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Date: Wed, 10 Jul 2002 23:55:20 -0500
From: "Stephen Case" 
Subject: (urth) Re: Digest from  urth@urth.net

If Silk wasn't trying to commit suicide over Hyacinth's casket, then what =
is the significance of Silk/Horn and Remora's conversation about death and =
suicide at the end of the series?  I thought the reason that kept Silk =
retreated into the Horn persona through most of the books was that he =
couldn't face the fact of himself committing suicide.  When he finally =
did, he emerged.  Didn't the Neighbors say something when Horn was dying =
about "transfering him into a healthy body who's soul was dying" or words =
to that effect?  I took this to mean that Silk's body was relatively =
healthy-- he hadn't gone far enough to truly be in danger of death-- but =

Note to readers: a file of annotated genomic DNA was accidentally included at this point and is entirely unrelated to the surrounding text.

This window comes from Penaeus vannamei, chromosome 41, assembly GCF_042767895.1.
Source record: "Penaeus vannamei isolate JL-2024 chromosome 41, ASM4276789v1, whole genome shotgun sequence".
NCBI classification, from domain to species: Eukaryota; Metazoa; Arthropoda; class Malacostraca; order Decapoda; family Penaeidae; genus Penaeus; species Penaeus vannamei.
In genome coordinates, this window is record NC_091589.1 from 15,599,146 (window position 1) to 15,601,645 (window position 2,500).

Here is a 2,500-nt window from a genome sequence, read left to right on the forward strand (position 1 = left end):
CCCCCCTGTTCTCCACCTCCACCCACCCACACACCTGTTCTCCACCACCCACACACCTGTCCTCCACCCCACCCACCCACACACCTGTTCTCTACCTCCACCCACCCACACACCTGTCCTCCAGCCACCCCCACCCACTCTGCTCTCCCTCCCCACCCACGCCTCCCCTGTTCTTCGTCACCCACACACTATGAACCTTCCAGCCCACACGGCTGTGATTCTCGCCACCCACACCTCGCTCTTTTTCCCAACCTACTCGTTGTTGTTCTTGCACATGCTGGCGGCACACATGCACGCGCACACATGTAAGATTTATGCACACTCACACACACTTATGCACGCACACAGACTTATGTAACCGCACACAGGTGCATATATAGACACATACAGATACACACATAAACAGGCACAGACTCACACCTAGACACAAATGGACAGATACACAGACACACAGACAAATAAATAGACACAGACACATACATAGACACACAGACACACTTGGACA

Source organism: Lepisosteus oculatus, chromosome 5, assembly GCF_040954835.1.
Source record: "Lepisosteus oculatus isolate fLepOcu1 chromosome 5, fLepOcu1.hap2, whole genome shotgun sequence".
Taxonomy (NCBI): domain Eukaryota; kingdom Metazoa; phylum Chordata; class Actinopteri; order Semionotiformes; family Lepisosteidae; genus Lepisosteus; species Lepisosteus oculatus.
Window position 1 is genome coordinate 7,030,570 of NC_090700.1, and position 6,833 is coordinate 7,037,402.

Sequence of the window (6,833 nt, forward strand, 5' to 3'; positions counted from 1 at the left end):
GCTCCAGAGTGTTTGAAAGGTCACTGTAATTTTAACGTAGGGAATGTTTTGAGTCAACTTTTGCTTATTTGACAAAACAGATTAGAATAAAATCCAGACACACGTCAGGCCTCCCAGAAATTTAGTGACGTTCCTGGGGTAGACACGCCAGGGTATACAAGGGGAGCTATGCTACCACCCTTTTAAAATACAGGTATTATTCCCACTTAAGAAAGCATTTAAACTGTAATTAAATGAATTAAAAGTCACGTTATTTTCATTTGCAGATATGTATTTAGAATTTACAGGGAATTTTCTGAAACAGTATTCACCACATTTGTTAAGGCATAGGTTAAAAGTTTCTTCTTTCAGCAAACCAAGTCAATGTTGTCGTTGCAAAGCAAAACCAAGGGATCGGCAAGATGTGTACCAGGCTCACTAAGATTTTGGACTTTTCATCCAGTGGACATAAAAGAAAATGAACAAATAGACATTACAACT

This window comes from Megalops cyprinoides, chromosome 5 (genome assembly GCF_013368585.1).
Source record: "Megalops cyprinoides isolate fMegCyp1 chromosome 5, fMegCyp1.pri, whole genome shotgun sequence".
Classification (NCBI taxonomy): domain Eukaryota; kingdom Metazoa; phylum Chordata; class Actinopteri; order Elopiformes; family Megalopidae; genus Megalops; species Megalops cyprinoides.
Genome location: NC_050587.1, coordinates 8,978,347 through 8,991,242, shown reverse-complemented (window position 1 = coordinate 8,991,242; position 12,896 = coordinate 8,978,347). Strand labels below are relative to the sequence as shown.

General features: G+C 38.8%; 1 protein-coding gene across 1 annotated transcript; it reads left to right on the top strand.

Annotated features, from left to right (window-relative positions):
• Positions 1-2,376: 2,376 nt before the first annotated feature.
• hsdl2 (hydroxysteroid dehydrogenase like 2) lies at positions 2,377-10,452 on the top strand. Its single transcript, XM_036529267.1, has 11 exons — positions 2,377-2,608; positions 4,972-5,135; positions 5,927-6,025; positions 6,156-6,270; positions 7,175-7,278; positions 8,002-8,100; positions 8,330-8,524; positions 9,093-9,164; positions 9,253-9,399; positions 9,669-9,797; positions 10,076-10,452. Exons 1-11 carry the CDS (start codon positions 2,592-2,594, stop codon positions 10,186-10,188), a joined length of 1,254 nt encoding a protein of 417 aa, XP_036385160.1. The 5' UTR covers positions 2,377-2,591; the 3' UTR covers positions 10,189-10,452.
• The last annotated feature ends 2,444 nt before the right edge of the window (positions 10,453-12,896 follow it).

that his soul was dying, i.e. he had decided to end it all, made the =
decision to quit living, given up.  If Wolfe is a Christian, than this is =
one of the greatest moral crimes a man can commit.  If Silk is a servant =
of the Outsider, the same is true, and the fact that he committed it, fell =
so far, is why he stayed hidden in Horn for so long.  I think the suicide =
theory explains things rather nicely.  What holes do you guys see?



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